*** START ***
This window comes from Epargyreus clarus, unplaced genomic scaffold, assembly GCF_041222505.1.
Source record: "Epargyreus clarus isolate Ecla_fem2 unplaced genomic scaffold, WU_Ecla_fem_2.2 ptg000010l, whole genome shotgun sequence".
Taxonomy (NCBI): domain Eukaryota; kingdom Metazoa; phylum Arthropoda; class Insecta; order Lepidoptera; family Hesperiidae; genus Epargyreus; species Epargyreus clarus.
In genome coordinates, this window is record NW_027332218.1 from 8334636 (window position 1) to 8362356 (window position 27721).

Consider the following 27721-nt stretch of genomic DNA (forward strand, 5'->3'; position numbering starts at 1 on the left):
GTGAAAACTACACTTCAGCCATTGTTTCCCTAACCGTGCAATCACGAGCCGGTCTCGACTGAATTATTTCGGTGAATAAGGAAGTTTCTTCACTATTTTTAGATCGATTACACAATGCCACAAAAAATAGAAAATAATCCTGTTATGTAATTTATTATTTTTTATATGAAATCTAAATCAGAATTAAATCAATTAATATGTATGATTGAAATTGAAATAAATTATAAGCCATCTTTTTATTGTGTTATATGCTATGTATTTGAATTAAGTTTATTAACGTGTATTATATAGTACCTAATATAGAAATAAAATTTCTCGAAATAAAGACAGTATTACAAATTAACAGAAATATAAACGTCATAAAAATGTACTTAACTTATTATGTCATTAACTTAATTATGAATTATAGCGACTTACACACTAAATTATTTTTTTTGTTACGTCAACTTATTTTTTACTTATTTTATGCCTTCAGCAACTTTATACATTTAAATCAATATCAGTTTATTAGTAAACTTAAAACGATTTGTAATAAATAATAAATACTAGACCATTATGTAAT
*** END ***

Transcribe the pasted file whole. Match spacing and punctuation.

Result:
This window comes from Epargyreus clarus, unplaced genomic scaffold, assembly GCF_041222505.1.
Source record: "Epargyreus clarus isolate Ecla_fem2 unplaced genomic scaffold, WU_Ecla_fem_2.2 ptg000010l, whole genome shotgun sequence".
Taxonomy (NCBI): domain Eukaryota; kingdom Metazoa; phylum Arthropoda; class Insecta; order Lepidoptera; family Hesperiidae; genus Epargyreus; species Epargyreus clarus.
In genome coordinates, this window is record NW_027332218.1 from 8334636 (window position 1) to 8362356 (window position 27721).

Consider the following 27721-nt stretch of genomic DNA (forward strand, 5'->3'; position numbering starts at 1 on the left):
GTGAAAACTACACTTCAGCCATTGTTTCCCTAACCGTGCAATCACGAGCCGGTCTCGACTGAATTATTTCGGTGAATAAGGAAGTTTCTTCACTATTTTTAGATCGATTACACAATGCCACAAAAAATAGAAAATAATCCTGTTATGTAATTTATTATTTTTTATATGAAATCTAAATCAGAATTAAATCAATTAATATGTATGATTGAAATTGAAATAAATTATAAGCCATCTTTTTATTGTGTTATATGCTATGTATTTGAATTAAGTTTATTAACGTGTATTATATAGTACCTAATATAGAAATAAAATTTCTCGAAATAAAGACAGTATTACAAATTAACAGAAATATAAACGTCATAAAAATGTACTTAACTTATTATGTCATTAACTTAATTATGAATTATAGCGACTTACACACTAAATTATTTTTTTTGTTACGTCAACTTATTTTTTACTTATTTTATGCCTTCAGCAACTTTATACATTTAAATCAATATCAGTTTATTAGTAAACTTAAAACGATTTGTAATAAATAATAAATACTAGACCATTATGTAAT